Dietary exposure to aflatoxin can be estimated by analysis of food sample contamination levels combined with dietary intake surveys, such as 24-hour recalls and food frequency questionnaires. Although these methods can be effective in estimating aflatoxin exposure levels in large samples, they have many limitations. For instance, aflatoxin contamination in food typically has a heterogeneous distribution that can confound accurate measurement of contamination levels due to uneven sampling. Dietary intake surveys are subject to recall bias and social desirability issues, which additionally could lead to an under- or over-estimation of actual exposure.
Biomarkers are considered more accurate for measuring the degree of individual exposure, as they are objective indicators of exposure and are key determinants of internal dose and biologically effective dose. The biomarkers for aflatoxin exposure include the aflatoxin-N7-guanine adducts excreted in urine, which reflect the previous day’s exposure; AFM1, the hydroxylated metabolite of AFB1, which is found in breast milk and reflects exposure over the previous 24 hours; and the aflatoxin-albumin adduct (AF-alb) in plasma or serum, of a half-life of ~2 months, which permits the measurement of more chronic exposure to aflatoxin6). The AF-alb biomarker can be detected by an ELISA method and is expressed as pg AF-alb/mg albumin, or in some cases, pg AF-lysine equivalent/mg albumin9). This method has been well validated in many population-based studies, and the AF-alb biomarker shows a good correlation with aflatoxin intake from groundnut4) and maize based diets10). Alternative methods for assessing aflatoxin exposure using the AF-alb adduct involve measuring the aflatoxin-lysine adduct (AFB1-lysine) in proteolytic digests of serum with HPLC-fluorescence or LC-MS/MS11,12).
The AF-alb biomarker has been used in a number of epidemiological studies to measure exposure and its associated health effects in many different populations groups. High risk populations are specifically those from rural subsistence farming communities in developing countries. In high-risk regions, AF-alb concentrations have previously been reported over a 2–3 log range from below the limit of detection (LOD) of 3 pg/mg to >1000 pg/mg13). East and West Africa have the ideal climate of hot and humid conditions for Aspergillus growth and subsequent aflatoxin production, and intake of susceptible crops such as maize or groundnuts as staple foods is high. Reflecting this, it has previously been reported that over 95% of blood samples collected from different parts of West Africa, across different age groups, had detectable concentrations of AF-alb1).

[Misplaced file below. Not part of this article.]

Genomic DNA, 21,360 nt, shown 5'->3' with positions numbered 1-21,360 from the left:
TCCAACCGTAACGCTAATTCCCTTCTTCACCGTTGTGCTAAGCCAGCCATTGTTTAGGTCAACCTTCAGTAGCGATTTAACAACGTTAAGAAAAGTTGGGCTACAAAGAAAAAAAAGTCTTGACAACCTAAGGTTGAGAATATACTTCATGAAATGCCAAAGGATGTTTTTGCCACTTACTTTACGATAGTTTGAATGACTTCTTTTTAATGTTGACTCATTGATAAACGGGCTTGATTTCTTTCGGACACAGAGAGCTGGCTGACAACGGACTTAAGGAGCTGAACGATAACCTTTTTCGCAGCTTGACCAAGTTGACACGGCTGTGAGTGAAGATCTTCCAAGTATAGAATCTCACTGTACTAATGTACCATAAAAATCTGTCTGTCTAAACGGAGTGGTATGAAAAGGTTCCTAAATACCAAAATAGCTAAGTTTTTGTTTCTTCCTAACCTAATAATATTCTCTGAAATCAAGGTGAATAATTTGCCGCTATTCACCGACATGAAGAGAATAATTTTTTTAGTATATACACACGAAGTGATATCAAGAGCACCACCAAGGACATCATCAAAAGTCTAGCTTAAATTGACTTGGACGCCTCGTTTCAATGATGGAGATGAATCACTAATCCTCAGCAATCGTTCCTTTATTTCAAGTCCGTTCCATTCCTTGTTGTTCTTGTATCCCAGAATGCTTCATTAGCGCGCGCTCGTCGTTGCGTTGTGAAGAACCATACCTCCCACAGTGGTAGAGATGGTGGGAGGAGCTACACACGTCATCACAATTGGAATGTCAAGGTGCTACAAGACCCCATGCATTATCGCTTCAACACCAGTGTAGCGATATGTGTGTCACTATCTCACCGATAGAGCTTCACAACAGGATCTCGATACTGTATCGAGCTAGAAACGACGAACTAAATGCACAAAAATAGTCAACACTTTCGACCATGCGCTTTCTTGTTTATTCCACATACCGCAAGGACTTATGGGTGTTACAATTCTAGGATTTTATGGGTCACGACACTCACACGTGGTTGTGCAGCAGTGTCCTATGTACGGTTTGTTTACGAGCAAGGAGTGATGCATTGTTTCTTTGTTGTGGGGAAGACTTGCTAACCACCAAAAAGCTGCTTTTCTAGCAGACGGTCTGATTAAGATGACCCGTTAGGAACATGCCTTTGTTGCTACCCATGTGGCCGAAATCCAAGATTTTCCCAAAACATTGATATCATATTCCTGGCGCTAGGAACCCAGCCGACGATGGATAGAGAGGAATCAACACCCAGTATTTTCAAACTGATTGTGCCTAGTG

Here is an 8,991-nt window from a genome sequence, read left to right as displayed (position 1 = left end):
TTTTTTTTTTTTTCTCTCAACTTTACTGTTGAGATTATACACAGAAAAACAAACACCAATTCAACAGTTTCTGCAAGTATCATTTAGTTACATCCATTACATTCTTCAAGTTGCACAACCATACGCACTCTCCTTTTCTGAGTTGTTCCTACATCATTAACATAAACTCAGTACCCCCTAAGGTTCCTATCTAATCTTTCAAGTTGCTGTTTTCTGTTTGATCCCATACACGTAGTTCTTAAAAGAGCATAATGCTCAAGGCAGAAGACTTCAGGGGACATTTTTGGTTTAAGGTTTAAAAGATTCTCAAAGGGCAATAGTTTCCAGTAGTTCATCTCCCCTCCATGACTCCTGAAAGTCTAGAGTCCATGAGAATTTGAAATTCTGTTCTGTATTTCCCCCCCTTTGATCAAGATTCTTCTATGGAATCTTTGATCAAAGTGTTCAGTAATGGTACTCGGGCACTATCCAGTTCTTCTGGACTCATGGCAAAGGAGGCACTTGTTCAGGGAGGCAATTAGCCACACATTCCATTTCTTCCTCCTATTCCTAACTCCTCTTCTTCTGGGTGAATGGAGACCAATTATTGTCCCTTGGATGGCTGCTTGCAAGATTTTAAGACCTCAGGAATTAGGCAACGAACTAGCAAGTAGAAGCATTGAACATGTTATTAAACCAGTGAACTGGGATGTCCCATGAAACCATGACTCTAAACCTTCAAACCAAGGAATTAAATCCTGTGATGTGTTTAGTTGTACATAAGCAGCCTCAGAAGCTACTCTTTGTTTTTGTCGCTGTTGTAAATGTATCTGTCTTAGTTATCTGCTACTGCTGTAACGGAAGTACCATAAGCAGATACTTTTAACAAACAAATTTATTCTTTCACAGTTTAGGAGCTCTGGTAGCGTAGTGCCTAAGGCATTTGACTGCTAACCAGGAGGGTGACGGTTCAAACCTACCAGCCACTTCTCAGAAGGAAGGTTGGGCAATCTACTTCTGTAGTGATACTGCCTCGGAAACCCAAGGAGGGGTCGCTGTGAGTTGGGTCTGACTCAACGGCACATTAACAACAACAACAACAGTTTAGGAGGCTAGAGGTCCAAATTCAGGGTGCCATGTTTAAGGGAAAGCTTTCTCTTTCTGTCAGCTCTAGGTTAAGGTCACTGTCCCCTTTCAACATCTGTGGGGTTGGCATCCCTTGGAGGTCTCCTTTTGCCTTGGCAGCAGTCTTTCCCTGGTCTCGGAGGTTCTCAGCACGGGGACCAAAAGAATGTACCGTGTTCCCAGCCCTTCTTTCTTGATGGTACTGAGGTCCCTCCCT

More recently, the AF-alb biomarker has revealed high aflatoxin exposure in East African countries including Kenya14), where AF-alb was detected in 78% of 597 serum samples (non detectable (ND) − 211 pg/mg); in Uganda15), where AF-alb was detected in 192/196 (98%) samples (range ND to 237.7 pg/mg) collected from adults and children; and in Tanzania16), where AF-alb was detected in 67% to 99% of samples collected from young children (see Table 1 for more details). In North and South Africa, where the climate is drier, the prevalence of aflatoxin exposure is lower than the levels observed in East and West Africa17,18,19). Turner et al17) found AF-alb in 31/46 (67%) samples from Egypt (range ND–32.8 pg/mg). Piekkola et al18) found AF-alb concentrations in 34/98 (35.6%) serum samples from pregnant Egyptian women in their third trimester, and Shephard et al19) found no trace of AFM1 in urine samples collected from South African women (n = 53).
* SD: standard deviation; ** mo: month, y: year; *** IQ: interquartile